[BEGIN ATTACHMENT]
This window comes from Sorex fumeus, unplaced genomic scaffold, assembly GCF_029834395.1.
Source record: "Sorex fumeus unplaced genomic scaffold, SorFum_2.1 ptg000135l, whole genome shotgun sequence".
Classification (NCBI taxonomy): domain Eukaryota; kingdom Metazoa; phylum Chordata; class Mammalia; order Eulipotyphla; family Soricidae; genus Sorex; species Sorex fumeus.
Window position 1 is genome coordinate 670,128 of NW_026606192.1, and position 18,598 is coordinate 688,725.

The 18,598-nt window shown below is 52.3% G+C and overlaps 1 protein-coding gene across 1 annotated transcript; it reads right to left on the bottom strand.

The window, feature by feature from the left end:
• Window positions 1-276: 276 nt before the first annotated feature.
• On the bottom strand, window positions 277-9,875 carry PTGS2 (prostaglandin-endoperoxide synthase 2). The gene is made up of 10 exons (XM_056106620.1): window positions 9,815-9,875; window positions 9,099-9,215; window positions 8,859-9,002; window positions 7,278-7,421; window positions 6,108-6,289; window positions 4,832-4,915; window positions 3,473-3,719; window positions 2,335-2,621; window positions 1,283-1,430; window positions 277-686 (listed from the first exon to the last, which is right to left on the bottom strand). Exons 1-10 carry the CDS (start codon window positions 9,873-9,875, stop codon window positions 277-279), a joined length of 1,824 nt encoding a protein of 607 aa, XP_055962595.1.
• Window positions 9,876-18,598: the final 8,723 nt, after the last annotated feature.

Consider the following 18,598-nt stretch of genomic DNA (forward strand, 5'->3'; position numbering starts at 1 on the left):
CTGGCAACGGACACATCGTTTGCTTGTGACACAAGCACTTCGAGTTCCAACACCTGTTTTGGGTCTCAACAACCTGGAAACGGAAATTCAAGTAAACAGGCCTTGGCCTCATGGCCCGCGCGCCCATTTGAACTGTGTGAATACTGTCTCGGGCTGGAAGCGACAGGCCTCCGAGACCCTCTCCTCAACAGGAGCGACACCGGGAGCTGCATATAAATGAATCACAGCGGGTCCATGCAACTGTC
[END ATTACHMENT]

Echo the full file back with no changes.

This window comes from Sorex fumeus, unplaced genomic scaffold, assembly GCF_029834395.1.
Source record: "Sorex fumeus unplaced genomic scaffold, SorFum_2.1 ptg000135l, whole genome shotgun sequence".
Classification (NCBI taxonomy): domain Eukaryota; kingdom Metazoa; phylum Chordata; class Mammalia; order Eulipotyphla; family Soricidae; genus Sorex; species Sorex fumeus.
Window position 1 is genome coordinate 670,128 of NW_026606192.1, and position 18,598 is coordinate 688,725.

The 18,598-nt window shown below is 52.3% G+C and overlaps 1 protein-coding gene across 1 annotated transcript; it reads right to left on the bottom strand.

The window, feature by feature from the left end:
• Window positions 1-276: 276 nt before the first annotated feature.
• On the bottom strand, window positions 277-9,875 carry PTGS2 (prostaglandin-endoperoxide synthase 2). The gene is made up of 10 exons (XM_056106620.1): window positions 9,815-9,875; window positions 9,099-9,215; window positions 8,859-9,002; window positions 7,278-7,421; window positions 6,108-6,289; window positions 4,832-4,915; window positions 3,473-3,719; window positions 2,335-2,621; window positions 1,283-1,430; window positions 277-686 (listed from the first exon to the last, which is right to left on the bottom strand). Exons 1-10 carry the CDS (start codon window positions 9,873-9,875, stop codon window positions 277-279), a joined length of 1,824 nt encoding a protein of 607 aa, XP_055962595.1.
• Window positions 9,876-18,598: the final 8,723 nt, after the last annotated feature.

Consider the following 18,598-nt stretch of genomic DNA (forward strand, 5'->3'; position numbering starts at 1 on the left):
CTGGCAACGGACACATCGTTTGCTTGTGACACAAGCACTTCGAGTTCCAACACCTGTTTTGGGTCTCAACAACCTGGAAACGGAAATTCAAGTAAACAGGCCTTGGCCTCATGGCCCGCGCGCCCATTTGAACTGTGTGAATACTGTCTCGGGCTGGAAGCGACAGGCCTCCGAGACCCTCTCCTCAACAGGAGCGACACCGGGAGCTGCATATAAATGAATCACAGCGGGTCCATGCAACTGTC